The goal is to direct customers to retailers based on 100 Coconuts’ availability in that region. For instance, the company is geo-targeting Midwest customers to seek out 100 Coconuts cans at Walmart, while the campaign tells urban East Coast shoppers to go to channels like Gopuff. Its CBD product is currently exclusive to The Vitamin Shoppe, so customers will be directed to find it there. The company is also set to enter Target stores in September, and the 100 Days campaign is meant to help build brand awareness in time for the launch. 

This summer, in particular, is a busy one for up and coming brands, said Mark Gallo, a beverage sales and distribution manager who has previously worked for Anheuser-Busch and Heineken. 

“You’ve got all these well-funded brands tapping back into sampling and out-of-home campaigns to draw attention,” Gallo said. “In the beverage space, the saying ‘getting liquid to lips’ is key, so brands have to find creative ways to execute the tactic,” he added.

Indeed, these splashy campaigns are becoming increasingly popular among emerging drink startups. In June, hard cold brew brand Bomani opened a coffee bar pop-up – featuring Bomani espresso martinis – at Palm Springs’ Splash House music festival, to celebrate kicking off the summer. 

Last summer, when in-store sampling made a return, a number of emerging brands debuted similar activations. Olipop, for example, launched a marketing campaign that specifically went after Pepsi.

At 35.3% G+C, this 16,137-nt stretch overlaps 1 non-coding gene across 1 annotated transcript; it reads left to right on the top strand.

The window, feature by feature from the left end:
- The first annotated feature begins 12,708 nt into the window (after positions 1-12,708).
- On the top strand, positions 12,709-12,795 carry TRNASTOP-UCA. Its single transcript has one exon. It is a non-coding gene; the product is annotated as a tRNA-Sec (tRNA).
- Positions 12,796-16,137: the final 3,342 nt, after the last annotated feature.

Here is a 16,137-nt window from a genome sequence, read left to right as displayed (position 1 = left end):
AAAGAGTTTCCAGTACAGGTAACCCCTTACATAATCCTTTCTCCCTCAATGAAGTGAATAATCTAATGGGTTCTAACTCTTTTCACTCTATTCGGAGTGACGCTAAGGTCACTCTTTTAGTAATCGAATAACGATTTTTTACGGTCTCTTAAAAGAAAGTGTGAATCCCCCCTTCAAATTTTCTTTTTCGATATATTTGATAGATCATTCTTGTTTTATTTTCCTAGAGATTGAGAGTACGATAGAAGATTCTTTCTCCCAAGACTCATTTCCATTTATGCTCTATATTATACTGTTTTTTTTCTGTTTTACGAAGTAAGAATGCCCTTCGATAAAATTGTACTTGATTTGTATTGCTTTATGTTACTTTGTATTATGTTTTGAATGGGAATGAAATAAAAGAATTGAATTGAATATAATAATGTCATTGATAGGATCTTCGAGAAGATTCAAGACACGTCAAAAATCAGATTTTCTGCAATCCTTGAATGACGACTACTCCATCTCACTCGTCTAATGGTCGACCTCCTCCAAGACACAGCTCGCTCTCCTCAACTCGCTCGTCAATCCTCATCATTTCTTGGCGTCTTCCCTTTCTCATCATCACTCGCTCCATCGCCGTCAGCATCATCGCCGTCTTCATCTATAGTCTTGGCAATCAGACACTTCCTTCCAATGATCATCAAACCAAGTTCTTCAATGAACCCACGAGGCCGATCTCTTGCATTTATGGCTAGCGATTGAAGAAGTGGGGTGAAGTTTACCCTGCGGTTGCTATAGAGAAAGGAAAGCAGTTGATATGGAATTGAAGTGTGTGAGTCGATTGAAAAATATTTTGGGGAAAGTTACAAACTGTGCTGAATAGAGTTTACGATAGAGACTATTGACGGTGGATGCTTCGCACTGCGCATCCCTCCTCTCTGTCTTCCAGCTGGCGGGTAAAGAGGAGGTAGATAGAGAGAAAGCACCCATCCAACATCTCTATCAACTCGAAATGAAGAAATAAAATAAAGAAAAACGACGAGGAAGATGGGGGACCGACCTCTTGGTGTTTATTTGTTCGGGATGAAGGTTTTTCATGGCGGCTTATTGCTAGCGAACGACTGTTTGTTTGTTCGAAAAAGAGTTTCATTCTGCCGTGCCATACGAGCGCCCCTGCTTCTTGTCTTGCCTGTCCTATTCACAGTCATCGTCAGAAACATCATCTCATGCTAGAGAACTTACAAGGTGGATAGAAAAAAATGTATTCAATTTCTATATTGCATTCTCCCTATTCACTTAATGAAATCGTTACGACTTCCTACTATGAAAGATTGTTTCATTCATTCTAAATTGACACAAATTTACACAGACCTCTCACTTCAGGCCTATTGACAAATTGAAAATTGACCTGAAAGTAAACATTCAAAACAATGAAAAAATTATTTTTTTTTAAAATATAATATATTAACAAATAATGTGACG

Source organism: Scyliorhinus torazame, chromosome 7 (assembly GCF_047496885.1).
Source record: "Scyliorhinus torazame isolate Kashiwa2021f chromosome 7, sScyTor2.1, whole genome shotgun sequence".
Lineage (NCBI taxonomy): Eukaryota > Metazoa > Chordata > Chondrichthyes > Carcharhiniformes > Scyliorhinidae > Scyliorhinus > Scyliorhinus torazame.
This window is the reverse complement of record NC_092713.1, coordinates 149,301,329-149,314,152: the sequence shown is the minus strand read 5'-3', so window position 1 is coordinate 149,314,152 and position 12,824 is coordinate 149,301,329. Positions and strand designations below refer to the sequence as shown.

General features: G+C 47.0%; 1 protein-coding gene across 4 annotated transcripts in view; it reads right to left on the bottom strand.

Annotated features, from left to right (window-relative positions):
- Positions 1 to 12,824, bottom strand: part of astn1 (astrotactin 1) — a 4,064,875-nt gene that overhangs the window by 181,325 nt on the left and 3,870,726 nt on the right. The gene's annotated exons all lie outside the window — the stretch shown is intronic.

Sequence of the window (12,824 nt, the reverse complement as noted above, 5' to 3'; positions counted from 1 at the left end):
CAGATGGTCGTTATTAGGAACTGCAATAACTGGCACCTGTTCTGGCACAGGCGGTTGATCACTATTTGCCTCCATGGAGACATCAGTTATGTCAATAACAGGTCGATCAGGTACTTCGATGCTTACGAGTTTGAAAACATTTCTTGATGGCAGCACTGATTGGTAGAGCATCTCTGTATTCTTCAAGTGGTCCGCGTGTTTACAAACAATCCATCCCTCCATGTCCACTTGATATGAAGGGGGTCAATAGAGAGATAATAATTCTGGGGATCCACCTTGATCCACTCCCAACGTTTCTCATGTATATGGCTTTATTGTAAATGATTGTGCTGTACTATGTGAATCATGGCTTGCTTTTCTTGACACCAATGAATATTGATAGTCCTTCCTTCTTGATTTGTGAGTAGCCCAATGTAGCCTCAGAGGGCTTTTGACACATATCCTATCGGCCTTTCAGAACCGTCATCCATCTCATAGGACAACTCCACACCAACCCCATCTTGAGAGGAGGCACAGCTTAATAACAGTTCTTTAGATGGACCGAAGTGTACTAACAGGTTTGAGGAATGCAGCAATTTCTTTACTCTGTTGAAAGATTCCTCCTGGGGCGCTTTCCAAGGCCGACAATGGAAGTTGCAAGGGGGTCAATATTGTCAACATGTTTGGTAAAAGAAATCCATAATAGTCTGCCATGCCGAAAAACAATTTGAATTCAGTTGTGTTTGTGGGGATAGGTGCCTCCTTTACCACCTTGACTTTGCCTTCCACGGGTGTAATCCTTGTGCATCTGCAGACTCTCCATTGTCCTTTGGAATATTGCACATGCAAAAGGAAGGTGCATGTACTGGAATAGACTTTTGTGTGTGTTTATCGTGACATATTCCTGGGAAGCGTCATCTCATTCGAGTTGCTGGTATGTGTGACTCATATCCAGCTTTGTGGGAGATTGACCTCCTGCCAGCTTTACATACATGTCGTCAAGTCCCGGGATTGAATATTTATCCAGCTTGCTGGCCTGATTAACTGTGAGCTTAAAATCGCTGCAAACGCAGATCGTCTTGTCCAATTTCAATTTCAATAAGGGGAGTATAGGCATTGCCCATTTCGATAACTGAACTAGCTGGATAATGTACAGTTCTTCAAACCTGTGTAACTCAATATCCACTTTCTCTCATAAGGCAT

“A national campaign is a great signifier to retailers that a brand is supporting its store availability,” Gallo said.

Beyond driving sales at retail locations, a campaign of this size has the bonus effect of growing a brand’s digital customer database. “We have a 42% engagement rate on social media, so this months-long campaign will build on that,” Lowe said. So far, the campaign’s giveaways are the big draw among new followers. In the past few weeks, the company has received over 700 new customer emails, he confirmed. 

After years of trying to establish itself in retail, 100 Coconuts is hoping its 100 Days of Summer buzz will establish it among other beverage startups. “We want this campaign to help us scale up to the next level,” Lowe said.